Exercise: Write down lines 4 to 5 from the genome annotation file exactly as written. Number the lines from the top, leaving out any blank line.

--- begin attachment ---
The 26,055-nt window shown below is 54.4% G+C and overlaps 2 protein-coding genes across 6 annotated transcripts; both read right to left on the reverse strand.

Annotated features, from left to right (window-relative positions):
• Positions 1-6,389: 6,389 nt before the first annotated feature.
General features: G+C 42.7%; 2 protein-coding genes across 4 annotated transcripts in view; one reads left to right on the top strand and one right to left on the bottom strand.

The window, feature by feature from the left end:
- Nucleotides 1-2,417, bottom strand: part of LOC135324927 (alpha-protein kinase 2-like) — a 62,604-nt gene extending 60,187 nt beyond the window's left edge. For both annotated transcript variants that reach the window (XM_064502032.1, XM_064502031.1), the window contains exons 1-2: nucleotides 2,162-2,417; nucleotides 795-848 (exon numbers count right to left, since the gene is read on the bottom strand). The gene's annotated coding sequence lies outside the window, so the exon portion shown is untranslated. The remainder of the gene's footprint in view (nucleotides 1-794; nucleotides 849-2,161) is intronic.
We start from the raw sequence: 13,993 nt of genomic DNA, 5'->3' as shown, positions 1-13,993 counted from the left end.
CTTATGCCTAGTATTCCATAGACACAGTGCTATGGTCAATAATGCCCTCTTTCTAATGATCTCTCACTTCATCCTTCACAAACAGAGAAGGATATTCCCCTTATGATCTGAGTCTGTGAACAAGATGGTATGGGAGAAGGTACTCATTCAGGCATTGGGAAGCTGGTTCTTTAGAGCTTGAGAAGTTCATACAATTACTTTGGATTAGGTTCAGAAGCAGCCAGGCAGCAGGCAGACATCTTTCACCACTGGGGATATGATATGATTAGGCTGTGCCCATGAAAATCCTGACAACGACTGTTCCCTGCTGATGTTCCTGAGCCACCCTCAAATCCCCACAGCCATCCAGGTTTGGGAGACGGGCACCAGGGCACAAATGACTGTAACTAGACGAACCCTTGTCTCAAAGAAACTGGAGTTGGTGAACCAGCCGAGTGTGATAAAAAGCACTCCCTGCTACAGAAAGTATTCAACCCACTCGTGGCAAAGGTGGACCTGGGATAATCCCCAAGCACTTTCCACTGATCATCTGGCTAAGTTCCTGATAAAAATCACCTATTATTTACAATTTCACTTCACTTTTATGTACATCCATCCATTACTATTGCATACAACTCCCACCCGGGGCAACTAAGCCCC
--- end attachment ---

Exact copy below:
General features: G+C 42.7%; 2 protein-coding genes across 4 annotated transcripts in view; one reads left to right on the top strand and one right to left on the bottom strand.

The window, feature by feature from the left end: